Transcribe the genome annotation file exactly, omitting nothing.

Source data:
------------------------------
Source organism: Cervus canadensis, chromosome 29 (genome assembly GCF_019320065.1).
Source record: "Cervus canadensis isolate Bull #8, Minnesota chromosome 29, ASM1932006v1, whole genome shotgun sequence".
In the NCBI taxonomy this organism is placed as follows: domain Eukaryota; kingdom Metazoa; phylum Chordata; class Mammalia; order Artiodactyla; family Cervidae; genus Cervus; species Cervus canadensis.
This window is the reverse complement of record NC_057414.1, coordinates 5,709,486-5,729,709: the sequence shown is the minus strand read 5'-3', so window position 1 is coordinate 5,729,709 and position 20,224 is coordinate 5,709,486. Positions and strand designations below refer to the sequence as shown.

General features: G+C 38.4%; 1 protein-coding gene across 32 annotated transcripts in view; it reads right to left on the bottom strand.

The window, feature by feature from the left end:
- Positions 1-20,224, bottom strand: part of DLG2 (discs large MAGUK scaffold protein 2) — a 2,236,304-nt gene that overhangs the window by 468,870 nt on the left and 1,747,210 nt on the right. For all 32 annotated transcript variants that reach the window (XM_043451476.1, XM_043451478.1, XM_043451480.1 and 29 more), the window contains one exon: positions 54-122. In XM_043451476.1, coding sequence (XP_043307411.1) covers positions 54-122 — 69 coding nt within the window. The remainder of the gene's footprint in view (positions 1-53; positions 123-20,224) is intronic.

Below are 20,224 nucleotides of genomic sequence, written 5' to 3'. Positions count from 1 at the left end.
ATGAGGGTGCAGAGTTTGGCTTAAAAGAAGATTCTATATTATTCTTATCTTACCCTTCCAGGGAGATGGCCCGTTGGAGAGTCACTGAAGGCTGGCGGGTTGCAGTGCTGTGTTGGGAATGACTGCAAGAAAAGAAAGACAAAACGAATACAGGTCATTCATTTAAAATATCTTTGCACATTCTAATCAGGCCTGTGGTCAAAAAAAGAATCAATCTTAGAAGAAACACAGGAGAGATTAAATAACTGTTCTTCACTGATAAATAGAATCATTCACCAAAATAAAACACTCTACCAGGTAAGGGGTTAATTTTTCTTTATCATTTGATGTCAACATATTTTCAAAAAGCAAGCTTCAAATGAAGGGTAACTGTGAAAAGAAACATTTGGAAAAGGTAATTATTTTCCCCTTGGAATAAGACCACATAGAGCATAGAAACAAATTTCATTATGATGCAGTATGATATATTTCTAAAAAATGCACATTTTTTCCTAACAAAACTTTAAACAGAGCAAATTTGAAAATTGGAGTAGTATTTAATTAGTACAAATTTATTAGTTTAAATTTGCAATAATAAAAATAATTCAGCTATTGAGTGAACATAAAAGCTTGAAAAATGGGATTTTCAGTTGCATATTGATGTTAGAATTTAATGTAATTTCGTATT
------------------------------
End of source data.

Source organism: Cervus canadensis, chromosome 29 (genome assembly GCF_019320065.1).
Source record: "Cervus canadensis isolate Bull #8, Minnesota chromosome 29, ASM1932006v1, whole genome shotgun sequence".
In the NCBI taxonomy this organism is placed as follows: domain Eukaryota; kingdom Metazoa; phylum Chordata; class Mammalia; order Artiodactyla; family Cervidae; genus Cervus; species Cervus canadensis.
This window is the reverse complement of record NC_057414.1, coordinates 5,709,486-5,729,709: the sequence shown is the minus strand read 5'-3', so window position 1 is coordinate 5,729,709 and position 20,224 is coordinate 5,709,486. Positions and strand designations below refer to the sequence as shown.

General features: G+C 38.4%; 1 protein-coding gene across 32 annotated transcripts in view; it reads right to left on the bottom strand.

The window, feature by feature from the left end:
- Positions 1-20,224, bottom strand: part of DLG2 (discs large MAGUK scaffold protein 2) — a 2,236,304-nt gene that overhangs the window by 468,870 nt on the left and 1,747,210 nt on the right. For all 32 annotated transcript variants that reach the window (XM_043451476.1, XM_043451478.1, XM_043451480.1 and 29 more), the window contains one exon: positions 54-122. In XM_043451476.1, coding sequence (XP_043307411.1) covers positions 54-122 — 69 coding nt within the window. The remainder of the gene's footprint in view (positions 1-53; positions 123-20,224) is intronic.

Below are 20,224 nucleotides of genomic sequence, written 5' to 3'. Positions count from 1 at the left end.
ATGAGGGTGCAGAGTTTGGCTTAAAAGAAGATTCTATATTATTCTTATCTTACCCTTCCAGGGAGATGGCCCGTTGGAGAGTCACTGAAGGCTGGCGGGTTGCAGTGCTGTGTTGGGAATGACTGCAAGAAAAGAAAGACAAAACGAATACAGGTCATTCATTTAAAATATCTTTGCACATTCTAATCAGGCCTGTGGTCAAAAAAAGAATCAATCTTAGAAGAAACACAGGAGAGATTAAATAACTGTTCTTCACTGATAAATAGAATCATTCACCAAAATAAAACACTCTACCAGGTAAGGGGTTAATTTTTCTTTATCATTTGATGTCAACATATTTTCAAAAAGCAAGCTTCAAATGAAGGGTAACTGTGAAAAGAAACATTTGGAAAAGGTAATTATTTTCCCCTTGGAATAAGACCACATAGAGCATAGAAACAAATTTCATTATGATGCAGTATGATATATTTCTAAAAAATGCACATTTTTTCCTAACAAAACTTTAAACAGAGCAAATTTGAAAATTGGAGTAGTATTTAATTAGTACAAATTTATTAGTTTAAATTTGCAATAATAAAAATAATTCAGCTATTGAGTGAACATAAAAGCTTGAAAAATGGGATTTTCAGTTGCATATTGATGTTAGAATTTAATGTAATTTCGTATT